|Volume 7, Issue 1 -
RECENT STUDY COMPARES PVM AND P4 WITH OTHER PARALLEL LANGUAGES
A host of programming languages for message-passing machines were compared to determine the best programming language an applications programmer should use when writing a portable code for a message- passing machine (e.g., the Intel Paragon or a workstation cluster). The languages studied included the p4 and PVM languages developed in part by researchers at Argonne National Laboratory and the University of Tennessee/Oak Ridge National Laboratory. PVM and p4 are explicit message-passing systems (i.e., one processor explicitly sends data to another processor).
Computer scientists Craig Douglas and Martin Schultz of Yale University and Timothy Mattson of Intel performed benchmark studies using various message-passing systems (PVM, p4, TCGMSG, C-Linda, and POSYBL) on a wide variety of platforms. Ease of use and run-time effects were among the factors that the group considered. The group performed several types of benchmarks on these languages: the first benchmark measured the communication rates for a ping-pong test; a second benchmark on a ring of four SPARCstation 1 workstations created an array at each workstation and then passed the array to its neighbor; the third benchmark answered the question "How do these various languages impact a code running over a collection of processors?" using a commercial application from the pharmaceutical industry with heavy communication requirements running on a cluster of four IBM RS/6000 workstations.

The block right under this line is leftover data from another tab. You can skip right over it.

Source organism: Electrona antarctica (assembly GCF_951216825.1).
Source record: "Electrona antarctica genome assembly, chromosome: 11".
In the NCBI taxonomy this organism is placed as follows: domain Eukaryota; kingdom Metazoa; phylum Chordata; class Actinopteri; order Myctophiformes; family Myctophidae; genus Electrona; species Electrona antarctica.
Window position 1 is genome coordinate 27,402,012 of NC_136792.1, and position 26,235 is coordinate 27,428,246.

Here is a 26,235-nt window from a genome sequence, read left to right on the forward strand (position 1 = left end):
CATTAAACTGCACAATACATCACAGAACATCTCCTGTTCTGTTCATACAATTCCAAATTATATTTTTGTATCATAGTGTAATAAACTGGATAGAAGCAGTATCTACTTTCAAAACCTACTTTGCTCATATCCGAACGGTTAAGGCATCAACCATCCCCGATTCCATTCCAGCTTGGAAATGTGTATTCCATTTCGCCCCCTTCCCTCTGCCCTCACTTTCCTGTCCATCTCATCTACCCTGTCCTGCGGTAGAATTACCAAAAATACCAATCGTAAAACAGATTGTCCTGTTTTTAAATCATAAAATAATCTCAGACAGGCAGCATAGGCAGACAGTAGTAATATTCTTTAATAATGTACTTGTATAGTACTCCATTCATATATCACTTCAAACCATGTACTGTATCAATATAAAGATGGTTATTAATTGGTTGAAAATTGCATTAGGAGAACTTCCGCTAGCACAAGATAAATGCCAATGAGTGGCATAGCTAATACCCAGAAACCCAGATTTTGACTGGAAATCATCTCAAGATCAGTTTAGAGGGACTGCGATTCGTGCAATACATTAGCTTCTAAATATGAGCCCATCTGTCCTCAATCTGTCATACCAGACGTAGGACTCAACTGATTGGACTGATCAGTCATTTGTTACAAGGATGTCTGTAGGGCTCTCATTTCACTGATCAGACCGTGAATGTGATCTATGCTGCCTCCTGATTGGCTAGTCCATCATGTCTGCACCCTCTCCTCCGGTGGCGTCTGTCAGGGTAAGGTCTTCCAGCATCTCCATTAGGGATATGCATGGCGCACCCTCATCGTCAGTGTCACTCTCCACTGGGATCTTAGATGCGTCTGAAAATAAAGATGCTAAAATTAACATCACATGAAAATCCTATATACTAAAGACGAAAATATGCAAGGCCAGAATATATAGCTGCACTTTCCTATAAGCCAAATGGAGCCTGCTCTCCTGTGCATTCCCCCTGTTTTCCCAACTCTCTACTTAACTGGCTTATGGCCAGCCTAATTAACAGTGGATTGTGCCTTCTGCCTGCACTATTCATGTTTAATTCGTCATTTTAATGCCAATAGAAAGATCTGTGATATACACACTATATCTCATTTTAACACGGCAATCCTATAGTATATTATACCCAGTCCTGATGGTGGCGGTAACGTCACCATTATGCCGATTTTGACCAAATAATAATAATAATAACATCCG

The study drew several conclusions. Although message-passing languages like PVM, p4, and TCGMSG were measured using the same network protocol, the communication rates differed due to buffer-management costs on either end of communication. Also, as communication patterns grew in complexity, the difference in performance decreased. The study also noted that run-time efficiency told only part of the story, since the system's ease-of-use and debugging tools can greatly aid in the programming effort. The complete report of the study, TR975.ps, is available via ftp at: casper.cs.yale.edu in the directory pub.
PVM, an ongoing research project at University of Tennessee/Oak Ridge National Laboratory, can be obtained by anonymous ftp from www.netlib.org in the directory pvm3. The p4 language, developed at Argonne National Laboratory, is available by anonymous ftp from info.mcs.anl.gov in the directory pub/p4.
Source: Carl Scarbnick, San Diego Supercomputer Center, Gather/Scatter January 1994
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